Platforms that meet the quantitative metrics would only be able to avoid categorisation as a gatekeeper if they demonstrate to the Commission that the three criteria above are not met (despite the quantitative thresholds being satisfied), with reference to factors such as numbers of users, the position of the provider, absence of entry barriers deriving from network effects and datadriven advantages, the degree of user “lock in”, and structural market characteristics. Similarly, platforms that do not meet the quantitative criteria could be designated by the Commission as gatekeepers on the basis of a qualitative assessment of those same factors, carried out in the context of a “market investigation” procedure with a nonbinding 12 month timetable. This is intended to allow the Commission to designate as gatekeepers platforms that do not yet have an “entrenched and durable position” but can be expected to obtain one in the future. These “emerging gatekeepers” would be subject to a more limited set of obligations than other gatekeepers.

Market investigations could also be used to identify whether other digital sector services or practices should be brought within the scope of the Regulation (a 12 month process) and to design additional remedies for gatekeepers that systematically infringe their obligations under the DMA (a 24 month process). Systematic infringers could be subject to both behavioural and structural remedies, meaning that the Commission would have powers to break up large platform operators in certain circumstances.

These possibilities for “market investigations” are the last remnants of a much wider and non-sector specific regime that the Commission had proposed earlier this year (under the name “New Competition Tool”), but has now abandoned.

Obligations and prohibitions

The DMA would create a long list of obligations for gatekeepers to refrain from practices that limit contestability of markets or are otherwise unfair. Some would apply without any possibility for further specification or clarification by the Commission, while others would allow for the Commission to further specify what individual gatekeepers must do in order to comply with them.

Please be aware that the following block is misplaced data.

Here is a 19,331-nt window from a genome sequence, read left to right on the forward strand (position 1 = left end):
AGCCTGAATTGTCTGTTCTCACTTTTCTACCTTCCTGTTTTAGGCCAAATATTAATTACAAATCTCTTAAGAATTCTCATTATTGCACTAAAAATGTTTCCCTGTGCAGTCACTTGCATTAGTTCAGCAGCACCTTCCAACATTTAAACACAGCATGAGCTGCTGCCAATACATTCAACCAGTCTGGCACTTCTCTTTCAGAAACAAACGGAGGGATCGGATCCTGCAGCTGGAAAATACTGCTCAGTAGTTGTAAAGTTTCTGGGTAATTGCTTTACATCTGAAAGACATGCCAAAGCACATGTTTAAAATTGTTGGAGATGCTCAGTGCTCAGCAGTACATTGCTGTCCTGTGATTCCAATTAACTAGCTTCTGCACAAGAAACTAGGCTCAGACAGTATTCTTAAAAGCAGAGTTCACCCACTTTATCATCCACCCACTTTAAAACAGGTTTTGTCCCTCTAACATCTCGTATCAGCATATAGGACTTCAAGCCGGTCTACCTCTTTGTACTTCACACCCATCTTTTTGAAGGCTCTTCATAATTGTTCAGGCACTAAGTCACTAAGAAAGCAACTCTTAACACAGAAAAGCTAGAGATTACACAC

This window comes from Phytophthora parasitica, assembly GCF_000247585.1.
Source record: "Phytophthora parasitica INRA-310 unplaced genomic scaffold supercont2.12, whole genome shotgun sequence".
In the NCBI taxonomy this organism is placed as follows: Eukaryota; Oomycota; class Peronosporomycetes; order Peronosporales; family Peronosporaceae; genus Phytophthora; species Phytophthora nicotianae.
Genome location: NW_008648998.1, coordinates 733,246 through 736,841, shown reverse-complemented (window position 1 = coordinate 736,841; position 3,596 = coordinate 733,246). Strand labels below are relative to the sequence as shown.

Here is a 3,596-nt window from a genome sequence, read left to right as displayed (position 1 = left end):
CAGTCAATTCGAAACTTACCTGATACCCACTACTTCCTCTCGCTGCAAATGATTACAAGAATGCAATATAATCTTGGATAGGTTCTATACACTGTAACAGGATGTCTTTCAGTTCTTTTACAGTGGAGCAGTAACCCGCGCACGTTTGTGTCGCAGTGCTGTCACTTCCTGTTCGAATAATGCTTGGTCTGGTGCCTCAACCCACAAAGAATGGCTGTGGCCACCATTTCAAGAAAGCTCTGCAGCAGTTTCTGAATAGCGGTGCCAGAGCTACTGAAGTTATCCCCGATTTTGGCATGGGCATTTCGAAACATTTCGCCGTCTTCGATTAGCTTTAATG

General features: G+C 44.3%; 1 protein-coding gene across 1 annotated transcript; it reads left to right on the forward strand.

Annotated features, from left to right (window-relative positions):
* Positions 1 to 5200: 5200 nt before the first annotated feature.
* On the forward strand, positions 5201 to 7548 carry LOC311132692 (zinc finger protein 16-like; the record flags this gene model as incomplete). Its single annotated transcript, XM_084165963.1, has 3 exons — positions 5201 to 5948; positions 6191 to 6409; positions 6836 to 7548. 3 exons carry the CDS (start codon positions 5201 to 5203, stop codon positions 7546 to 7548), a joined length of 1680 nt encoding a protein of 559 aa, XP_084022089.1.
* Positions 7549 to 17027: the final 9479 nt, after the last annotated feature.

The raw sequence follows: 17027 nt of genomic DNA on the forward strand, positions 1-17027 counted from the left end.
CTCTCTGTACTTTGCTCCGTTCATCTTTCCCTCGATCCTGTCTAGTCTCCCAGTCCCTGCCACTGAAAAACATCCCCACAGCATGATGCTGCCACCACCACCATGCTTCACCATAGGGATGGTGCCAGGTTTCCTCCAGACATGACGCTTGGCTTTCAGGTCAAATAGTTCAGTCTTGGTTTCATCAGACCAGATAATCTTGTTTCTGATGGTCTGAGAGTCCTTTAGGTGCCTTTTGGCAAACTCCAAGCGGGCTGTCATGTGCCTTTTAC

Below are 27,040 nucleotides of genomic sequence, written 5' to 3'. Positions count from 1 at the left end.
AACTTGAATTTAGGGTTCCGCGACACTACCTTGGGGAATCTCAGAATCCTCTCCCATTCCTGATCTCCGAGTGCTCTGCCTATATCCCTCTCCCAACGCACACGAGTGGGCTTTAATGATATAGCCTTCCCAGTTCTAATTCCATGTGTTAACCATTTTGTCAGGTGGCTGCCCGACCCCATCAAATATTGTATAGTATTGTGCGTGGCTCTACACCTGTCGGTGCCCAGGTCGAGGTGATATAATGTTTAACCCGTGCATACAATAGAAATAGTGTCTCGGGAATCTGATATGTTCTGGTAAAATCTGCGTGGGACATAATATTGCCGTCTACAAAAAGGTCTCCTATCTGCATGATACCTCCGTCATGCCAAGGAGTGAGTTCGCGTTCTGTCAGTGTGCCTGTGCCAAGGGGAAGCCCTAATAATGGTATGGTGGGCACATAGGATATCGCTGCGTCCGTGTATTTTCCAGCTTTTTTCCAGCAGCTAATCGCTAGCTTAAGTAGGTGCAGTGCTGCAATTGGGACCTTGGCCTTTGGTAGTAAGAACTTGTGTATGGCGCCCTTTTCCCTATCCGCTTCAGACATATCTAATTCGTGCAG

Obligations that are not subject to further specification are as follows. To:

  • refrain from combining personal data from core platform services with personal data from other services; 
  • refrain from restricting business users’ freedom to freely price products on other platforms, e.g., through “mostfavoured nation” clauses; 
  • allow businesses on the platform to promote and contract with users outside the platform, and, where such off-platform purchases take place, to allow those businesses to provide those products and services through their own software applications; 
  • refrain from restricting business users from complaining to public authorities;
  • refrain from requiring business users to use, offer or interoperate with an identification service of the gatekeeper; 
  • refrain from making access to any core platform services conditional on users registering or subscribing to any other core platform services;
  • provide advertisers and publishers to which a platform supplies advertising services with certain information about pricing of those services; 
  • inform the Commission about intended acquisitions of any other digital services before closing their transactions, irrespective of whether the merger control thresholds for EU or national filings are met. This obligation will give the Commission new scope to monitor and control gatekeepers’ M&A, when combined with its new policy of accepting EU Merger Regulation jurisdiction over small mergers that are not otherwise notifiable anywhere; and 
  • submit to the Commission an independently audited annual report describing any techniques applied by the gatekeeper for profiling of consumers across its core platform services. 

Certain other obligations would apply automatically, but could be further specified by the Commission if it concluded that a gatekeeper’s compliance measures were ineffective. In order to obtain clarity on the scope of these obligations, gatekeepers would be able to ask the Commission to carry out a review of its actual or proposed compliance measures. Obligations that could be subject to such further specification are as follows. Obligations to: